Rodney George Laver was the most astounding player I ever saw, and may have been the greatest ever. His record is without parallel. Consider what that record might have been but for his exclusion from 21 Grand Slam tournaments when he was, presumably, at his physical peak, between the ages of 24 and 29. Had professionals been eligible for those events, Lew Hoad might have had the better of laver for a year or so and Ken Rosewall would always have been worth an even-money bet. But one has to believe that from 1963 to 1967 Laver would have collected another bunch of major championships and perhaps a third Grand Slam. Laver overlapped and dominated two Grand Slam eras separated by seven years. He did so because he had it all. Because he was adventurer and artist in one. Because he could raise his game to any level demanded of it.

Laver was only 5ft 8 1/2in tall and usually weighed around 10st 71lb. But he had gigantic left arm and his speed and agility were breathtaking. The circumference of his left forearm was 12in and the wrist measured 7in. The strength of that wrist and forearm gave him blazing power without loss of control, even when he was on the run at full stretch. The combination of speed and strength, especially wrist-strength, enabled him to hit ferocious winners when way out of court – often when almost under the noses of the front ow of spectators. And he was a bow-legged, beautifully balanced, and as quick as a cat. He had some glorious matches with Rosewall – and with Tom Okker, who could match Laver’s speed and panache but was second-best in terms of strength and technical versatility. Laver also had the eyes of a hawk and fast anticipation and reactions. Like Budge, he was feckle-faced and had copper-coloured hair. Another distinguished feature was a long nose that, in spite of the kink in it, gave a false impression of hauteur. For much of his career Laver was confessedly shy and self-conscious, but there was no ‘side’ to him. He was easy going – except on court.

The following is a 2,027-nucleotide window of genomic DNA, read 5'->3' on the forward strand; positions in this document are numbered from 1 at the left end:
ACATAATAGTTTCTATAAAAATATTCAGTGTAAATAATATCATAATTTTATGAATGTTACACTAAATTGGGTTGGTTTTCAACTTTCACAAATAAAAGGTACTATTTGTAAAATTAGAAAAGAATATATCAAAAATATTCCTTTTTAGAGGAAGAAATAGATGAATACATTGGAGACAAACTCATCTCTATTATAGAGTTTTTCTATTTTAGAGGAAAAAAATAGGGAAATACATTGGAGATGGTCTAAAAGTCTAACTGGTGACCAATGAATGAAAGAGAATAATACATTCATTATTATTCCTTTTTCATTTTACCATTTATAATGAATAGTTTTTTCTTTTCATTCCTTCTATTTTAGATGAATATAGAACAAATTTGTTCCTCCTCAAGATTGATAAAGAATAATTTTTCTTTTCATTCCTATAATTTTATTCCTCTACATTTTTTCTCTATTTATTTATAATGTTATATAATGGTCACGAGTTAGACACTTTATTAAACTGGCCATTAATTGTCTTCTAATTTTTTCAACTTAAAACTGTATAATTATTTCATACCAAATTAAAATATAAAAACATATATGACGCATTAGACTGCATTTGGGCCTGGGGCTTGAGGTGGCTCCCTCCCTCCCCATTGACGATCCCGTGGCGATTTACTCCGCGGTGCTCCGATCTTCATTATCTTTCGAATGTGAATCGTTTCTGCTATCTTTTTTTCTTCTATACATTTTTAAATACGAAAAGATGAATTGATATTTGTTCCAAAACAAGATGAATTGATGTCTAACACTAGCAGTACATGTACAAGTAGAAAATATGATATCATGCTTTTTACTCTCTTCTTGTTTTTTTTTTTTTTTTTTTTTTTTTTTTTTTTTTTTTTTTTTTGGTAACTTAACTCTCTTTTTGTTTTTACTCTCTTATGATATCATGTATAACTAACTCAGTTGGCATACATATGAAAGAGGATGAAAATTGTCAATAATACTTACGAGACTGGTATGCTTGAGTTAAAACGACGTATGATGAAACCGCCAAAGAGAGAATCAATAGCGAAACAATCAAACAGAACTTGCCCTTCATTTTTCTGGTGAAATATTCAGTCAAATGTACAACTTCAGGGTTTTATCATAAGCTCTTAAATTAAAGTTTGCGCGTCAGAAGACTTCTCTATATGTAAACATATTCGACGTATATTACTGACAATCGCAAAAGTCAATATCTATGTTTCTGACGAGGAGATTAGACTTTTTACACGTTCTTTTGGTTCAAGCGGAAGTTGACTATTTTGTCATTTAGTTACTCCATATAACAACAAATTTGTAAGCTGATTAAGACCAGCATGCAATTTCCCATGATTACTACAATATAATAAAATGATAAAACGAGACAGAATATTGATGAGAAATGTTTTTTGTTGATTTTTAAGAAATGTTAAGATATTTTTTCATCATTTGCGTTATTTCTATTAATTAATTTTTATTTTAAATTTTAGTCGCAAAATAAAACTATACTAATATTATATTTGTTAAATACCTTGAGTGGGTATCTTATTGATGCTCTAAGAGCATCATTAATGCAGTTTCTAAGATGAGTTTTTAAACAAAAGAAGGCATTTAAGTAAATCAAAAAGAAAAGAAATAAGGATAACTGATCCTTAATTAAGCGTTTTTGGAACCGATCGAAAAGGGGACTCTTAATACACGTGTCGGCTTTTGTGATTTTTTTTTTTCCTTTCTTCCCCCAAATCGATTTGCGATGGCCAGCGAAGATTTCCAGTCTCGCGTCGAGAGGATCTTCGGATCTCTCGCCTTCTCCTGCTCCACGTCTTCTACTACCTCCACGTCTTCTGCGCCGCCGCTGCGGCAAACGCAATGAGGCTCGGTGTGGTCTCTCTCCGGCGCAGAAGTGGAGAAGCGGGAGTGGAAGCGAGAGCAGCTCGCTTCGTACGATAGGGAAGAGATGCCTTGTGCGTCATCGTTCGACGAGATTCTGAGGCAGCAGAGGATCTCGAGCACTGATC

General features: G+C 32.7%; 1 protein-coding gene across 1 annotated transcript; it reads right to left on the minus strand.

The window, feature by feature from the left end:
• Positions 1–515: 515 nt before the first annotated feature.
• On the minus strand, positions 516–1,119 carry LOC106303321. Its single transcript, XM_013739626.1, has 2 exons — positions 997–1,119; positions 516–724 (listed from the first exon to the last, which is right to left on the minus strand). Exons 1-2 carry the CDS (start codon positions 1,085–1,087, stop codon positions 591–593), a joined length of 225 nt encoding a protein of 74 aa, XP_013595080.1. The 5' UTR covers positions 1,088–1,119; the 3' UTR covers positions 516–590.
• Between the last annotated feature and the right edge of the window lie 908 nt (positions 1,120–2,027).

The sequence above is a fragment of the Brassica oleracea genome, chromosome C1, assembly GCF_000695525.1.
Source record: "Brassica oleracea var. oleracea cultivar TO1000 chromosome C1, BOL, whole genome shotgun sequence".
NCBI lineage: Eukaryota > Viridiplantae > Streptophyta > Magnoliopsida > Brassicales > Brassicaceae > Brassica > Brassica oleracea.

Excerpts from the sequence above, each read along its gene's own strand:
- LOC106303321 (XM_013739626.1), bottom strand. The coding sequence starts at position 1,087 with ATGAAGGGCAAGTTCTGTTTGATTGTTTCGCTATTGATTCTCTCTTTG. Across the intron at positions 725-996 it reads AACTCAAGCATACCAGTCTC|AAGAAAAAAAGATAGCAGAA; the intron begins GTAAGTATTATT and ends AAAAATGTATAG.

Marty Riessen once summed up Laver admirably: “To look at him walking around, you wouldn’t think he was world champion. He doesn’t stand out. His stature isn’t something you expect, like a Gonzales or a Hoad. Off the court, his personality seems almost retiring. But it’s as if he goes into a telephone booth and changes. On court he’s aggressive. Such a big change of personality – when a lot of players play the same as they act. What impresses me is his quickness. Speed enables him to recover when he’s in trouble. And the thing I learned from playing Laver is how consistent one can be with power. It’s amazing how he can keep hitting with such accuracy. He combines everything. There are a lot of good competitors. But he’s fantastic.”

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Roger Federer and Milos Raonic, Brisbane 2015

1,000th win and 83rd career title for Federer as he defeats big server Milos Raonic in three sets and takes Brisbane title. The 17-time Grand Slam champion joins Jimmy Connors (1,253) and Ivan Lendl (1,071) as the only players to reach 1,000 wins in the Open era.

“Clearly it’s a special day for me, winning a title plus getting to the magic number of 1,000. It feels very different to any other match I’ve ever won. All those [milestone] numbers didn’t mean anything to me, but for some reason 1,000 means a lot because it’s such a huge number. Just alone to count to 1,000 is going to take a while.”

Brisbane International 2015 Men's Final: Roger Federer v Milos Raonic

Brisbane International 2015 Men's Final: Roger Federer v Milos Raonic